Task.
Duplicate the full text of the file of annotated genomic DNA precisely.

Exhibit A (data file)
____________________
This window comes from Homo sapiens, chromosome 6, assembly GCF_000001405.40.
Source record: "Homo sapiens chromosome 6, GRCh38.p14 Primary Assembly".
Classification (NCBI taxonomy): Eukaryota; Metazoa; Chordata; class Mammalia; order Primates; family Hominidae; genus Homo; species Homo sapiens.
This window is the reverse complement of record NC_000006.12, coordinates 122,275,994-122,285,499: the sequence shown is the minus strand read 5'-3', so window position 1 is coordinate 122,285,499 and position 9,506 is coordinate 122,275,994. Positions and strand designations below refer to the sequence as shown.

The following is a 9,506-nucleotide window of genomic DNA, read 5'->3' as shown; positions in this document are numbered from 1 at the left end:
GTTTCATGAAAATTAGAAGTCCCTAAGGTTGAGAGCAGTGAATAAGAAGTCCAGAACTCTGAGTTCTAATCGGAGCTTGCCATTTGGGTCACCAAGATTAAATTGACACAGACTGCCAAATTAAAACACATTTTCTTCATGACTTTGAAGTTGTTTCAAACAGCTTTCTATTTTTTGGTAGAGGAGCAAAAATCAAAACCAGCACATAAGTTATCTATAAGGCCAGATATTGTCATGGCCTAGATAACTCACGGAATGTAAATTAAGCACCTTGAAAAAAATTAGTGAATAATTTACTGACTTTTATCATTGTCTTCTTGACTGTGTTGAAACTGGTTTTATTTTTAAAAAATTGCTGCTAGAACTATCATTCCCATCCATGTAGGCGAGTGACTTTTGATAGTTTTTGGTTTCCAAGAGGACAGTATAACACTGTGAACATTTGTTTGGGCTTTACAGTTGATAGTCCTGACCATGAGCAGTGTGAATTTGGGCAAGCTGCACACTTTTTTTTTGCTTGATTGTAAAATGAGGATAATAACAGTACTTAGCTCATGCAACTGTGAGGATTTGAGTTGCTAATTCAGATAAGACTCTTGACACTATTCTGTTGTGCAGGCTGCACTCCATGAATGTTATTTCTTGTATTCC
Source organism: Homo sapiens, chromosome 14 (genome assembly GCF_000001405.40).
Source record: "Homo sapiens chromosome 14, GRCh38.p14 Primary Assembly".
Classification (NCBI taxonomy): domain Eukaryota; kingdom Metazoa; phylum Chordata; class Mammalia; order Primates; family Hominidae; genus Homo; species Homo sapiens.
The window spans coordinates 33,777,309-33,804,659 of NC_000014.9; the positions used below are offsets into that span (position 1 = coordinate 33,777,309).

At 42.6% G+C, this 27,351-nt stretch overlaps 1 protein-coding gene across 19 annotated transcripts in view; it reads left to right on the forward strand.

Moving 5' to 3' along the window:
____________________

This window comes from Homo sapiens, chromosome 6, assembly GCF_000001405.40.
Source record: "Homo sapiens chromosome 6, GRCh38.p14 Primary Assembly".
Classification (NCBI taxonomy): Eukaryota; Metazoa; Chordata; class Mammalia; order Primates; family Hominidae; genus Homo; species Homo sapiens.
This window is the reverse complement of record NC_000006.12, coordinates 122,275,994-122,285,499: the sequence shown is the minus strand read 5'-3', so window position 1 is coordinate 122,285,499 and position 9,506 is coordinate 122,275,994. Positions and strand designations below refer to the sequence as shown.

The following is a 9,506-nucleotide window of genomic DNA, read 5'->3' as shown; positions in this document are numbered from 1 at the left end:
GTTTCATGAAAATTAGAAGTCCCTAAGGTTGAGAGCAGTGAATAAGAAGTCCAGAACTCTGAGTTCTAATCGGAGCTTGCCATTTGGGTCACCAAGATTAAATTGACACAGACTGCCAAATTAAAACACATTTTCTTCATGACTTTGAAGTTGTTTCAAACAGCTTTCTATTTTTTGGTAGAGGAGCAAAAATCAAAACCAGCACATAAGTTATCTATAAGGCCAGATATTGTCATGGCCTAGATAACTCACGGAATGTAAATTAAGCACCTTGAAAAAAATTAGTGAATAATTTACTGACTTTTATCATTGTCTTCTTGACTGTGTTGAAACTGGTTTTATTTTTAAAAAATTGCTGCTAGAACTATCATTCCCATCCATGTAGGCGAGTGACTTTTGATAGTTTTTGGTTTCCAAGAGGACAGTATAACACTGTGAACATTTGTTTGGGCTTTACAGTTGATAGTCCTGACCATGAGCAGTGTGAATTTGGGCAAGCTGCACACTTTTTTTTTGCTTGATTGTAAAATGAGGATAATAACAGTACTTAGCTCATGCAACTGTGAGGATTTGAGTTGCTAATTCAGATAAGACTCTTGACACTATTCTGTTGTGCAGGCTGCACTCCATGAATGTTATTTCTTGTATTCC
Source organism: Homo sapiens, chromosome 14 (genome assembly GCF_000001405.40).
Source record: "Homo sapiens chromosome 14, GRCh38.p14 Primary Assembly".
Classification (NCBI taxonomy): domain Eukaryota; kingdom Metazoa; phylum Chordata; class Mammalia; order Primates; family Hominidae; genus Homo; species Homo sapiens.
The window spans coordinates 33,777,309-33,804,659 of NC_000014.9; the positions used below are offsets into that span (position 1 = coordinate 33,777,309).

At 42.6% G+C, this 27,351-nt stretch overlaps 1 protein-coding gene across 19 annotated transcripts in view; it reads left to right on the forward strand.

Moving 5' to 3' along the window: